To say that Icelandic Anna Thorvaldsottir’s major label debut Aerial is as wispy and light-hearted as its titles suggests couldn’t be anything further from the truth. Right from the very start of Thorvaldsottir’s Aerial, the gravity of the record is immediately apparent. The record’s opening piece is deeply dramatic, uncharacteristically closed and pent in for a composer exposed to such open-air environments, separating Thorvaldsottir from the pigeonholing standard-faire alt-contemporary composers of her peers.
There is never a sense of weightlessness or rather calming tones to Thorvaldsottir’s Aerial, rather providing a much mildly amusing tenseness throughout. Thorvaldsottir reluctantly deviates from soaring strings and gives a greater emphasis to bellowing winds that resonate long after they are heard. A dreary darkness hangs for much of the record’s title piece “Aerial” and even when themes of heroism begin to stir three-fourths in, Thorvaldsottir never once gives in to any desires for adulation.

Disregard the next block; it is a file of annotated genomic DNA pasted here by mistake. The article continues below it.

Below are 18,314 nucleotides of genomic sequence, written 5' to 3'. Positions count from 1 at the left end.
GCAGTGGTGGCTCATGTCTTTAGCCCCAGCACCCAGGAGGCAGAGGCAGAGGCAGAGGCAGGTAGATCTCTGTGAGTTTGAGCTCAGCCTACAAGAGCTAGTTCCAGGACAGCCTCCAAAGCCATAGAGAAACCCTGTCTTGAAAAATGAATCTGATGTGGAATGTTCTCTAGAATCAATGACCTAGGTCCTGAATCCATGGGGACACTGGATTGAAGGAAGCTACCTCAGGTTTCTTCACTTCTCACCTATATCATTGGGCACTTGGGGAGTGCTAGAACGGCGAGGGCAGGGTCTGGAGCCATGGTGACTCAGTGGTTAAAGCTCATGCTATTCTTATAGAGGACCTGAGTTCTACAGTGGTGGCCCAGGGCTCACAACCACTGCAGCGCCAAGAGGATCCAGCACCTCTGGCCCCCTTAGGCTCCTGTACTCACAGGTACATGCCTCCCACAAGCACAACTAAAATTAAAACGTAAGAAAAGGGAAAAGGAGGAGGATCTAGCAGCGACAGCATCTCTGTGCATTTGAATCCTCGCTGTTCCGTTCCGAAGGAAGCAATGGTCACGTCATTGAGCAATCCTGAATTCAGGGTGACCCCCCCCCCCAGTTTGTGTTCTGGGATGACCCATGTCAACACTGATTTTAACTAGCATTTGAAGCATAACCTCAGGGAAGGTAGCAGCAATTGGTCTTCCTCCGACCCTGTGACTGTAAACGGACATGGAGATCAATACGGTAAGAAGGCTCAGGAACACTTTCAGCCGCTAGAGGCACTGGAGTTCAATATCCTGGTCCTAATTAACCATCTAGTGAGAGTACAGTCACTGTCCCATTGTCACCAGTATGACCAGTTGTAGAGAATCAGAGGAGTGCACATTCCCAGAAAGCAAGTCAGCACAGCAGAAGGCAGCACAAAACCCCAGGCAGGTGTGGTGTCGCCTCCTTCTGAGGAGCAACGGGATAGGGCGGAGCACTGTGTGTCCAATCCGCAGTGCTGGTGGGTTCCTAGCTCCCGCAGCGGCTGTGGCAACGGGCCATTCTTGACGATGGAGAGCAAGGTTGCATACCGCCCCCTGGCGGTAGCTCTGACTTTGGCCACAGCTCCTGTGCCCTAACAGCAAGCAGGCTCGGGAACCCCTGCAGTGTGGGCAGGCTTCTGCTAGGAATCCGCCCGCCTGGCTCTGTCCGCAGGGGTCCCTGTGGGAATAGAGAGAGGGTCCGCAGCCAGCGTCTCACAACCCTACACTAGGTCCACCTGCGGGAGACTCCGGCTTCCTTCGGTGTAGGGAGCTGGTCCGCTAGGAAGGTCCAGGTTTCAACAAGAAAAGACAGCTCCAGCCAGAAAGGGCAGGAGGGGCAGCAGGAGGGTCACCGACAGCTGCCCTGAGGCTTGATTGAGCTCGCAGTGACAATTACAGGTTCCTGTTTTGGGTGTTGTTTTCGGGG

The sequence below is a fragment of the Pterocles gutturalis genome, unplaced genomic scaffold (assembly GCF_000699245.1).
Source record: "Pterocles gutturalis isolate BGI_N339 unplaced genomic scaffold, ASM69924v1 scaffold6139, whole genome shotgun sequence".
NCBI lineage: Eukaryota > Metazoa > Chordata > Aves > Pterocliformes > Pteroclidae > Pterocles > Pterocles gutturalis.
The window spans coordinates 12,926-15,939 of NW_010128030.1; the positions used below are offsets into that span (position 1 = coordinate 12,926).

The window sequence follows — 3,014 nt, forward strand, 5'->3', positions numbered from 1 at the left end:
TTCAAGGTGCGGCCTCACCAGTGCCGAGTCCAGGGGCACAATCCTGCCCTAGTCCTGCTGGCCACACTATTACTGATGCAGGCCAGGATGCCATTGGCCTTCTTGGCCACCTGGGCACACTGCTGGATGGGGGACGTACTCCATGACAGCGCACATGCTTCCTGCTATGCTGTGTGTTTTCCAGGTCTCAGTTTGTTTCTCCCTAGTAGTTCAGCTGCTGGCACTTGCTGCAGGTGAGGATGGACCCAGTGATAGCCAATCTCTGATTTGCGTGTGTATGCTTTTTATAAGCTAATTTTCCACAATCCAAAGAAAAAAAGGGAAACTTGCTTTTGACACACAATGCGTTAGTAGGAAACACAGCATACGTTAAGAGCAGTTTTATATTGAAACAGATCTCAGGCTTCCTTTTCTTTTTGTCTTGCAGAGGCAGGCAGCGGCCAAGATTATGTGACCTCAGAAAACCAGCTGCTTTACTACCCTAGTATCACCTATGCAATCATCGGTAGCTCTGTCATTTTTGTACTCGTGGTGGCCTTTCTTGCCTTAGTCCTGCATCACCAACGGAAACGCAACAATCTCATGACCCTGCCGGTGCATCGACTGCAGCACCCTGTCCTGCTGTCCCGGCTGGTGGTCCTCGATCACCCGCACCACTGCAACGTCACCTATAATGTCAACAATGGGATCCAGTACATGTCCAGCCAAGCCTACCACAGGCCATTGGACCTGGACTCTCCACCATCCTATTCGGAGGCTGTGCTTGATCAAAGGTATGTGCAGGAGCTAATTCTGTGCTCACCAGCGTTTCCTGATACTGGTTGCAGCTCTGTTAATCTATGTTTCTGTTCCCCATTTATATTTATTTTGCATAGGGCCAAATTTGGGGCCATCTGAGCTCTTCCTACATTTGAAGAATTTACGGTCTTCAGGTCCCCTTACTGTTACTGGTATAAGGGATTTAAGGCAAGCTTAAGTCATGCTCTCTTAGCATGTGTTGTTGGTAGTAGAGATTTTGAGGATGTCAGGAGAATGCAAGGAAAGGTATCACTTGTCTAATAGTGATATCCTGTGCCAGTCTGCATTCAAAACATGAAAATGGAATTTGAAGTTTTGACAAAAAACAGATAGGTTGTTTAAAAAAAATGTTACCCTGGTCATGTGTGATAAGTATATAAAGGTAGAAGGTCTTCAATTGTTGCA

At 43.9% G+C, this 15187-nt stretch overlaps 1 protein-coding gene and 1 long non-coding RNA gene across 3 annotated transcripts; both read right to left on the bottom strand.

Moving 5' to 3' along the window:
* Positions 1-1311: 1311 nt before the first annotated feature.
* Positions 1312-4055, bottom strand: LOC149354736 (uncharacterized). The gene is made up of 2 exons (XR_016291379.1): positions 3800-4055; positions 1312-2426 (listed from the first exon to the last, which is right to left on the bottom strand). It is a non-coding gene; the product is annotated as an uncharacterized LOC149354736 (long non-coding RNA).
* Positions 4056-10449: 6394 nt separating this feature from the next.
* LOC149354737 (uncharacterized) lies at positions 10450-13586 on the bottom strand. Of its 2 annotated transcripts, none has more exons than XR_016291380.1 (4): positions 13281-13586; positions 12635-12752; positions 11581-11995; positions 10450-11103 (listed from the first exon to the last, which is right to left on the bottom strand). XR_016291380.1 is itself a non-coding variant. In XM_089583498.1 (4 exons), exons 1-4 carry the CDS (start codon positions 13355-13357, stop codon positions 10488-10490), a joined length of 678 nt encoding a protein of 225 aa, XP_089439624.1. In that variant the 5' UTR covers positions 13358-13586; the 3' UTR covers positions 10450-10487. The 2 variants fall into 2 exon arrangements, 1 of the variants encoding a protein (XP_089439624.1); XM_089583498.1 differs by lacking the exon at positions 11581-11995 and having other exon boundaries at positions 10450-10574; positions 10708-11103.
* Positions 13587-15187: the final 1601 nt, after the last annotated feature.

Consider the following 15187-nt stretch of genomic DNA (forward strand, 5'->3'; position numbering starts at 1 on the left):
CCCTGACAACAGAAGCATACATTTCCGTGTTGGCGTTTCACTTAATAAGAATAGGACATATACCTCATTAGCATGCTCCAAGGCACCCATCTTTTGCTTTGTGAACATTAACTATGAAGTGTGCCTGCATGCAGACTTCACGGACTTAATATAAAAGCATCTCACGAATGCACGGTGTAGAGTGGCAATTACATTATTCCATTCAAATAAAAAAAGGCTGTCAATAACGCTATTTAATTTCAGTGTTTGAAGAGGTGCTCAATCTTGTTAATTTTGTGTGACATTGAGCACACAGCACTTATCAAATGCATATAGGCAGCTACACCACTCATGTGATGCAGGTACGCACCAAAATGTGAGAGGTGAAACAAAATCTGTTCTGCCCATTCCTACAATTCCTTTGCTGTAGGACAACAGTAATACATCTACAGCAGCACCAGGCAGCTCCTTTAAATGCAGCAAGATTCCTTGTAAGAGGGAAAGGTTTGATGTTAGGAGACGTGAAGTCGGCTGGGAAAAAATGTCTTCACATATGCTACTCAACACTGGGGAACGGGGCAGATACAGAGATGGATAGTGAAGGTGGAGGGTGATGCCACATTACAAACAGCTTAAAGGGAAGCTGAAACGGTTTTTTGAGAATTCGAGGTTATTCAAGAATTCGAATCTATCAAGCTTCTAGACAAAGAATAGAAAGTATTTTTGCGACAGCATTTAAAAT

Thorvaldsottir also succeeds where many alt-composers fail to exploit: silence. On many parts of Aerial, silence is the x-factor that Thorvaldsottir uses to her advantage. The pacing of the second half of Aerial is almost outright controlled by the timing of silent interjections that add to the emotional depth of her craftwork.
While Aerial is inherently (and in some instances passively) dark and somber, Thorvaldsottir provides glimpses of light in subtle but sporadic atmospheric touches, none more evident than in the closing “Shades of Silence.” The tone is consistent throughout the record but Thorvaldsottir’s unpredictable writing and experimentation provides all the more better vividness.
To some extent, Aerial’s lack of upswing movements may alienate many expecting such lush landscapes expected for composers of her background. However, it is Aerial‘s willingness to stay the course of heavy and steadily dramatic tones that allows Thorvaldsottir to not only strikingly stand out but ultimately succeed in her ambitiously complex vision.
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